It’s enough to feed a lot of homeless people for a long time or put a roof over their heads for that matter.
It has been revealed that motorists have left behind a staggering €90,000 at Dublin’s Port Tunnel since 2019.
Donegal drivers will be all too familiar with tolls traveling to Dublin to catch a flight or to stay in a hotel.
But unless drivers have the exact amount at unmanned toll booths operated by Transport Infrastructure Ireland (TII), no change is now returned.
But the excess change certainly doesn’t go to any deserving such as that operated by Fr Peter McVerry.
Excess coinage is processed back into the system, with the change going back into the TII’s coffers for maintenance and ‘other works.’
While contactless debit and credit cards, along with prepaid toll cards, are now acceptable methods of payment through TII, many still prefer to use cash.
It has now since been revealed, in response to a Parliamentary Question to Social Democrat, Catherine Murphy, that the TII are making a staggering amount of profit from their no change policy.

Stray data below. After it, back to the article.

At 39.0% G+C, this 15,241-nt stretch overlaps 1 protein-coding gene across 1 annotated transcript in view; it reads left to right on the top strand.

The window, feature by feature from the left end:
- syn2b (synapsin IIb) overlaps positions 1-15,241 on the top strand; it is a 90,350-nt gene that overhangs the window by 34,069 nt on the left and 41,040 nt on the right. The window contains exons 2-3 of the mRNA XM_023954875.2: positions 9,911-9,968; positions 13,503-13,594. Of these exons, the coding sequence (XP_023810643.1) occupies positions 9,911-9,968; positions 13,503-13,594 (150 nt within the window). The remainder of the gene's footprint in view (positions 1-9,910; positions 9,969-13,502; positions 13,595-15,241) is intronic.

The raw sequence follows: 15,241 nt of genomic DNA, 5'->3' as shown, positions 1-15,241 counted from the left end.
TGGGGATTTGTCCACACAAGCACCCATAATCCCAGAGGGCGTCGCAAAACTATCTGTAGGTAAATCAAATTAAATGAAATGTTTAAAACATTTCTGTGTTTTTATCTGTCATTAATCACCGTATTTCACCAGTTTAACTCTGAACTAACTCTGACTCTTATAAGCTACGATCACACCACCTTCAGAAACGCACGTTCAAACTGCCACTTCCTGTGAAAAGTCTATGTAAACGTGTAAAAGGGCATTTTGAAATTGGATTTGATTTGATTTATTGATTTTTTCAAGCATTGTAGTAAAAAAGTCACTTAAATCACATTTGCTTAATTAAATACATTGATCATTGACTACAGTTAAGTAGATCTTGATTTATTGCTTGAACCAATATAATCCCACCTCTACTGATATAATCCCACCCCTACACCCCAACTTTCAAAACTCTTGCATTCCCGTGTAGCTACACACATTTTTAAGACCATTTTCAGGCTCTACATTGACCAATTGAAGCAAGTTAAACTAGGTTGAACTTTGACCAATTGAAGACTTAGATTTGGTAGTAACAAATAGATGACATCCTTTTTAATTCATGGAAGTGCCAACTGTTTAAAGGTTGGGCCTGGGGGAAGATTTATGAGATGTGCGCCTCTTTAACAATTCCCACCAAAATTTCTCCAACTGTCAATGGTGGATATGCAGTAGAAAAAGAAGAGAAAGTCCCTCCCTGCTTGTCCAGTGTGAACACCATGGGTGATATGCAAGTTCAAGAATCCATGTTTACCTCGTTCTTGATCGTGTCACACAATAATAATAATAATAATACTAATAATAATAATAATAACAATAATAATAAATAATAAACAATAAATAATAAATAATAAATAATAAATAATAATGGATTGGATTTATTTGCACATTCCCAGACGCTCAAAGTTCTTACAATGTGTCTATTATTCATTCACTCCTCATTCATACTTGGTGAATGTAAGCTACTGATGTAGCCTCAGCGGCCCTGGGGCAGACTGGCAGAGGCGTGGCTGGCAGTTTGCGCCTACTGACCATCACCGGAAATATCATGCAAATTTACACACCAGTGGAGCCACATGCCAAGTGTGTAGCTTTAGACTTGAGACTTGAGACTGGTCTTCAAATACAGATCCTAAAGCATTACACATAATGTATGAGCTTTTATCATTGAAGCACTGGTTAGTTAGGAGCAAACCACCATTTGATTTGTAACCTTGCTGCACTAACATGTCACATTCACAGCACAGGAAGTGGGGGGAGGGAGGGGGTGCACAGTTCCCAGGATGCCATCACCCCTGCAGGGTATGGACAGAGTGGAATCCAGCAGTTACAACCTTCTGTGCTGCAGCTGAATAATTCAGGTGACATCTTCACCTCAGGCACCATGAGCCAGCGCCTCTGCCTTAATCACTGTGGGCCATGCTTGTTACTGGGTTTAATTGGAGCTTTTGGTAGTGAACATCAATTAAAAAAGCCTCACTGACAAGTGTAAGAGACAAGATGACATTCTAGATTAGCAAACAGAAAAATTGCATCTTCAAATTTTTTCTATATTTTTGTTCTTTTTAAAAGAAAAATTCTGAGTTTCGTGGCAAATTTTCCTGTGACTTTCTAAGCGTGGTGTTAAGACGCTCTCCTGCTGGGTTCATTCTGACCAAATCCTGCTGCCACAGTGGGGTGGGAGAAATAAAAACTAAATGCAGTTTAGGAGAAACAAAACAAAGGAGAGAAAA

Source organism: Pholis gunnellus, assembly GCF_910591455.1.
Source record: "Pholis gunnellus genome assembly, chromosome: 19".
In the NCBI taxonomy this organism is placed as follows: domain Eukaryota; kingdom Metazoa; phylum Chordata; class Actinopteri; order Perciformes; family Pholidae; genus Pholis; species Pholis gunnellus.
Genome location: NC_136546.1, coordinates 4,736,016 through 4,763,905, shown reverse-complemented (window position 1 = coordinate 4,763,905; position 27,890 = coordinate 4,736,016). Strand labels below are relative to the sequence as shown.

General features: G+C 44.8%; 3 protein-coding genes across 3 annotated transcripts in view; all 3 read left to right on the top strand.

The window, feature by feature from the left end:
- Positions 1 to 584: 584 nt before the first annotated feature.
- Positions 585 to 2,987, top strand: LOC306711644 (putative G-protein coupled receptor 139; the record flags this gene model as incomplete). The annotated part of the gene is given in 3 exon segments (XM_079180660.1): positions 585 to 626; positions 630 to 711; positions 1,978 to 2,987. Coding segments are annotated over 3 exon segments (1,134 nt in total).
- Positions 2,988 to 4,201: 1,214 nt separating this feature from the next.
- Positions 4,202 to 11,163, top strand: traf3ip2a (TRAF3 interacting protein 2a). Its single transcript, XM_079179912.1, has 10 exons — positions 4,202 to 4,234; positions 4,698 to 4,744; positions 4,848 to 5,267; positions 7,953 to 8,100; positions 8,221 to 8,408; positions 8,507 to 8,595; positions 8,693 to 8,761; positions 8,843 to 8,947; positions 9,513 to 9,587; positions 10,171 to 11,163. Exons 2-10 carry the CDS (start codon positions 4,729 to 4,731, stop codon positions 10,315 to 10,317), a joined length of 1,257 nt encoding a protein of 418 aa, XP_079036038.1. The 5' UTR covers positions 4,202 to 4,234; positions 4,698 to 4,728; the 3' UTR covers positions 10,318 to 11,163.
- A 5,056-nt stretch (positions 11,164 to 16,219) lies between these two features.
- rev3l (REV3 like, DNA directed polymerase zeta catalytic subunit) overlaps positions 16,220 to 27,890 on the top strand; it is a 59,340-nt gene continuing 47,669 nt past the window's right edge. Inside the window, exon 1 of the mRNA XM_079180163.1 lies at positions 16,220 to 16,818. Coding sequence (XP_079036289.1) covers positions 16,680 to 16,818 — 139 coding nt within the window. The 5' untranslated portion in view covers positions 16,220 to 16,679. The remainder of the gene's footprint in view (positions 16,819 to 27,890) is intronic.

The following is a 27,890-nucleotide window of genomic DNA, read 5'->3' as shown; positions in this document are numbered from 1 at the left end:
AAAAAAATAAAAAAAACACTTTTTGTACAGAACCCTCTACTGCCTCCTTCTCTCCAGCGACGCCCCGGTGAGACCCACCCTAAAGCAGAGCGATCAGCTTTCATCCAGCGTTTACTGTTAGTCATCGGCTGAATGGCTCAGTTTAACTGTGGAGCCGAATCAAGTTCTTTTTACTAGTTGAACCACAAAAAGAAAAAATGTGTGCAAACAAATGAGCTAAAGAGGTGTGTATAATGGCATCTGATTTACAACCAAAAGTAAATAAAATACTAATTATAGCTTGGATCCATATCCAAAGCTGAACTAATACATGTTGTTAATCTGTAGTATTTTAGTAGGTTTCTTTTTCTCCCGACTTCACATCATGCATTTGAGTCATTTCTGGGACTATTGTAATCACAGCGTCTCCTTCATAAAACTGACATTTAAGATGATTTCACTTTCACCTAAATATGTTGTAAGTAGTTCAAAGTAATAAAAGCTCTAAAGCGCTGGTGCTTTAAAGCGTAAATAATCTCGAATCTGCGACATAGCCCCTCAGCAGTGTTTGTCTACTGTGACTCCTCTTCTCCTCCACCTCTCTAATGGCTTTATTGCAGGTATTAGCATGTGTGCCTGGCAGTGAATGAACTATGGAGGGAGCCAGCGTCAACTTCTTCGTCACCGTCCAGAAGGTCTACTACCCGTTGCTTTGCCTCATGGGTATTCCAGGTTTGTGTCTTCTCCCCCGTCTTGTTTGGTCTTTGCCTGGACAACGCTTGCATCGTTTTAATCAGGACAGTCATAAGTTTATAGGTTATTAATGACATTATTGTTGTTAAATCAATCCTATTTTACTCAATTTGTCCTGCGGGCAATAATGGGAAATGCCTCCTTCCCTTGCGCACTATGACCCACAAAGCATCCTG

The excess cash collected by toll operators came to €44,900 in 2019, €19,500 in 2020, €19,000 in 2021 and €7,600 to the end of March 2022.
A spokesman for TII told Ms Murphy; ‘Dublin Tunnel has a conventional toll plaza and customers who do not have the exact payment amount have the option of using the manned/cashier lanes. Dublin Tunnel also operates Automatic Coin Machine lanes which do not provide change in the event of overpayment.’
‘In addition, contactless card readers were installed at the toll plaza on Automatic Coin Machine lanes in May 2020. Excess coin amounts are retained by Transport Infrastructure Ireland for expenditure on tunnel maintenance and other works.’